East Nusa Tenggara is one of Indonesia’s most exciting areas when it comes to diversity and, when you sail this province it’s easy to believe you’re in a different world a few times a day. From rugged mountainous landscapes to arid rolling hills, pristine bays, diving with whale sharks, wallowing in crystal water, walking on volcanoes, tracking wildlife and meeting people who live by age-old traditions, no day need ever be the same.
There are more than 500 islands in this province, and the biggest are Flores, Sumba and Timor. Dunia Baru spends most of her time in the waters around Flores, an island that is vividly lush and beautiful, and has changed only slightly since the first Portuguese
explorers arrived here (the majority of the population is still Catholic). Apparently falling instantly in love with this paradise, the Portuguese named their discovery "Cabo das Flores". The Cape of Flowers.
An ideal Dunia Baru’s itinerary for this area will be upward of 10 days, incorporating the very best that East Nusa Tenggara offers. There is so much to do here: so much culture, so much wildlife, so much marine diversity. We understand that everyone wants something different from a holiday, so if you’d like to have an itinerary tailored for you and your party, it would be our pleasure to plan something according to your interests.
The UNESCO World Heritage Site of Komodo National Park was established in 1983 to conserve Komodo dragons, but it’s evolved into something so much more than that. The park is now a refuge for a variety of animals including the endangered Timor deer, and its rich marine ecosystems boast more than 14 species of whales, 1000 species of fish, 260 species of coral and 70 species of sponges ... you can only begin to imagine what a spectacular destination this is to explore both above and below the surface of the ocean.
The 17 Islands Marine Park would be very popular if it wasn’t so difficult to get to ... but that’s the beauty of chartering a yacht: you can enjoy places that so few will ever see. The beaches on the park’s islands are almost completely deserted and the clean white sand makes them absolutely perfect for whiling away a few lazy land-based hours. You’ll find it quite difficult to leave the colorful coral reefs and crystal waters of these islands.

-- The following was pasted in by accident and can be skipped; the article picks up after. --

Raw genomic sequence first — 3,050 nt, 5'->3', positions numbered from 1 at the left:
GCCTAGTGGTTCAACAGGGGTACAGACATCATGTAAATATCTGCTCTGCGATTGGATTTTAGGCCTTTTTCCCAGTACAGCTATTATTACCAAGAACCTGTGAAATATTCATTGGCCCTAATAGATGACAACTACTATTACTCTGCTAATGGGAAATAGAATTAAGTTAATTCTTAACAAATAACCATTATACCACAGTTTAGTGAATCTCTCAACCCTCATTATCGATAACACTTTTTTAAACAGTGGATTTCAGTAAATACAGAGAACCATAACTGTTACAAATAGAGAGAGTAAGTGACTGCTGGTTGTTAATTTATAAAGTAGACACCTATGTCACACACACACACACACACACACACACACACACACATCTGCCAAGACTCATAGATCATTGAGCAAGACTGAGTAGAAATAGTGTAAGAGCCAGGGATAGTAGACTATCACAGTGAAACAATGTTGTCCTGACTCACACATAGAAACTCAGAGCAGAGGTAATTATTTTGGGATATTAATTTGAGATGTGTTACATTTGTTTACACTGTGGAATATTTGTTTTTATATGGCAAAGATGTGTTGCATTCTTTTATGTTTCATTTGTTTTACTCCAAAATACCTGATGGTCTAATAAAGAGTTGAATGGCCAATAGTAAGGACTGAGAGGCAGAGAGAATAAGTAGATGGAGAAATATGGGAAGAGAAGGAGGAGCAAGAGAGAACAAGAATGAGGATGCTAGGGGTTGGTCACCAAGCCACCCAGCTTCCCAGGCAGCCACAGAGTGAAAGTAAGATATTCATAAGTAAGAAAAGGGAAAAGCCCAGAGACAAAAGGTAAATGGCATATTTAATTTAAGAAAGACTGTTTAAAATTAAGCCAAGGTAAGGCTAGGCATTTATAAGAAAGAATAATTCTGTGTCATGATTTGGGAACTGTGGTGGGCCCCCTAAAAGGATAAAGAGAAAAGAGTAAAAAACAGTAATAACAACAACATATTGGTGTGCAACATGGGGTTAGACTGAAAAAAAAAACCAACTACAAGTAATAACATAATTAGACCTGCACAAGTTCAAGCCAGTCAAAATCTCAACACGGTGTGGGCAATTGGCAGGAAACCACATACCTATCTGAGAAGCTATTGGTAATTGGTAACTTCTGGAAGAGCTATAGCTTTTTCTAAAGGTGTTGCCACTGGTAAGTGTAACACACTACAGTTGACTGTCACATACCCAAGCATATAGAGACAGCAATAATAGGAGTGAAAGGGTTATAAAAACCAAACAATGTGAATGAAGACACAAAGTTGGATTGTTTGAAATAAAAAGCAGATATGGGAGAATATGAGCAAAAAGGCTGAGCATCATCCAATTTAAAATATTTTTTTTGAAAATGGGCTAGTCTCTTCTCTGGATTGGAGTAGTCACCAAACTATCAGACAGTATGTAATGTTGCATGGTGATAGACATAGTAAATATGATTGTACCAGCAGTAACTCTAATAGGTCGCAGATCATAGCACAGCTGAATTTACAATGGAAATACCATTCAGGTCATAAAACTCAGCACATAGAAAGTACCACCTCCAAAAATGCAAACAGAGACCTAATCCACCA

Island hopping is an absolute breeze in the Pemana Islands, where bright white beaches and sublime turquoise waters will lure you from bay to pristine bay and tempt you from the comfort of Dunia Baru’s bean bags and sun loungers – because as lovely as these waters are to look at, they’re even lovelier to be in. There are plenty of coral reefs where you can hone your macro photography skills, and severe drop-offs to get your thrill on. Most of the people who live on these islands, which are close to Maumere in central Flores, have saltwater in their blood: they are descendants of the seafaring Bugis people, and the islanders still live an ocean-focused life. Most of the boats you’ll see around these islands are traditional wooden ones.
On Lembata island life rolls along in its own time and things happen here as they have for generations. Tradition is very important and closely observed on Lembata, and that’s what makes a visit here so special. The people of this island are whale hunters and observe very strict code of conduct when hunting: they can use only hand-carved wooden boats that are powered by wooden paddles and the harpooning must be done with a bamboo spear. Every part of the whale is used by the village, and as you walk through the bone-lined streets you’ll see strips of meat hung out to dry. The village kills no more than 20 whales a year, and is exempt from the global ban on whale hunting.
The volcano-island of Kumba might be pretty spectacular above water level (particularly around sunset), but its marine surroundings are what make it extra special. The cool-water currents around this island are rich in foods and attract larger marine animals, so expect to see mantas, whalesharks, white-tipped and grey reef sharks, giant groupers and mola-mola when you dive here.
© Chris Hamilton
The Alor Islands would have the reputation of being one of the greatest diving spots in Asia – if only it wasn't also one of its best-kept secrets. This is another of Indonesia's countless secret spots and still largely unexplored. Benefiting from the collision of Pacific and Indian Ocean currents, the Alor Islands are an incredibly rich marine habitat. Only 168,000 people live on Alor main island (there's just one town). The islands are as rich in culture as they are in marine species: there are said to be 15 different indigenous languages in this little archipelago alone. This is the place to come if you want to see a part of Indonesia that few people ever reach.